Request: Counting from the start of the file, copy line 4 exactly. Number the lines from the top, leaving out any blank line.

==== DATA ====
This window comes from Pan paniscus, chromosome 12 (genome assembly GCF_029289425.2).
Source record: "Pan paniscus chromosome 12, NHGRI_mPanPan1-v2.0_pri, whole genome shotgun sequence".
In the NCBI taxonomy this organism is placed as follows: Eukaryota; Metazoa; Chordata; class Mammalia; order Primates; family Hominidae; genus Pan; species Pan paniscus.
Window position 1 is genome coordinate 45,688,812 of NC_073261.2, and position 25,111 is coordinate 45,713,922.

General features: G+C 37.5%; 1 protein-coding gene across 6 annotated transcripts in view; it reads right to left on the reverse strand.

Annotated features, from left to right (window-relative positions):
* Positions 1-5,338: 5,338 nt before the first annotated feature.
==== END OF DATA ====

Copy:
Window position 1 is genome coordinate 45,688,812 of NC_073261.2, and position 25,111 is coordinate 45,713,922.